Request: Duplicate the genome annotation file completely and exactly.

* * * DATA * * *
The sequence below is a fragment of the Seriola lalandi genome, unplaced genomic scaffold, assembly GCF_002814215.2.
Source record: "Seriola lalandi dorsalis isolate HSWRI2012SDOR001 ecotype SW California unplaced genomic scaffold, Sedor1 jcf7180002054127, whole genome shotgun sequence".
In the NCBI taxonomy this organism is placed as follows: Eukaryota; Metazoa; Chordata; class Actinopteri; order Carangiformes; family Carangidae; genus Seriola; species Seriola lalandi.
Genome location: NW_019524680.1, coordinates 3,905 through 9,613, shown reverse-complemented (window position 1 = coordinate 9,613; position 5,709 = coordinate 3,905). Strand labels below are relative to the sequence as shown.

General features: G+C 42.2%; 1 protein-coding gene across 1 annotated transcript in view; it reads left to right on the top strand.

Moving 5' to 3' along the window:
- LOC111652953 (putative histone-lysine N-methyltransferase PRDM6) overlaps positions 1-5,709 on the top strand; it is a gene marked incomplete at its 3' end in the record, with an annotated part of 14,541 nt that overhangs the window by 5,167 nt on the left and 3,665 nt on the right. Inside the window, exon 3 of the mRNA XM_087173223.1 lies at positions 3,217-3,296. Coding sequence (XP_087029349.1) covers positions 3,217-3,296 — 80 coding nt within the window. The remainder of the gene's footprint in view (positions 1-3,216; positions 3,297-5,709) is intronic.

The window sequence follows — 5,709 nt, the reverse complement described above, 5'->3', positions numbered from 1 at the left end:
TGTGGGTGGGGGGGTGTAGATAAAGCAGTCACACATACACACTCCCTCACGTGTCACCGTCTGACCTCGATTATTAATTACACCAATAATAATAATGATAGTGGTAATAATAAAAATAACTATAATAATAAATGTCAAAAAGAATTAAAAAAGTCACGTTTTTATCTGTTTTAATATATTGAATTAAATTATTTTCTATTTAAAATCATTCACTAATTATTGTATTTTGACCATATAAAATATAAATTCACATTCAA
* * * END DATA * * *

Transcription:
The sequence below is a fragment of the Seriola lalandi genome, unplaced genomic scaffold, assembly GCF_002814215.2.
Source record: "Seriola lalandi dorsalis isolate HSWRI2012SDOR001 ecotype SW California unplaced genomic scaffold, Sedor1 jcf7180002054127, whole genome shotgun sequence".
In the NCBI taxonomy this organism is placed as follows: Eukaryota; Metazoa; Chordata; class Actinopteri; order Carangiformes; family Carangidae; genus Seriola; species Seriola lalandi.
Genome location: NW_019524680.1, coordinates 3,905 through 9,613, shown reverse-complemented (window position 1 = coordinate 9,613; position 5,709 = coordinate 3,905). Strand labels below are relative to the sequence as shown.

General features: G+C 42.2%; 1 protein-coding gene across 1 annotated transcript in view; it reads left to right on the top strand.

Moving 5' to 3' along the window:
- LOC111652953 (putative histone-lysine N-methyltransferase PRDM6) overlaps positions 1-5,709 on the top strand; it is a gene marked incomplete at its 3' end in the record, with an annotated part of 14,541 nt that overhangs the window by 5,167 nt on the left and 3,665 nt on the right. Inside the window, exon 3 of the mRNA XM_087173223.1 lies at positions 3,217-3,296. Coding sequence (XP_087029349.1) covers positions 3,217-3,296 — 80 coding nt within the window. The remainder of the gene's footprint in view (positions 1-3,216; positions 3,297-5,709) is intronic.

The window sequence follows — 5,709 nt, the reverse complement described above, 5'->3', positions numbered from 1 at the left end:
TGTGGGTGGGGGGGTGTAGATAAAGCAGTCACACATACACACTCCCTCACGTGTCACCGTCTGACCTCGATTATTAATTACACCAATAATAATAATGATAGTGGTAATAATAAAAATAACTATAATAATAAATGTCAAAAAGAATTAAAAAAGTCACGTTTTTATCTGTTTTAATATATTGAATTAAATTATTTTCTATTTAAAATCATTCACTAATTATTGTATTTTGACCATATAAAATATAAATTCACATTCAA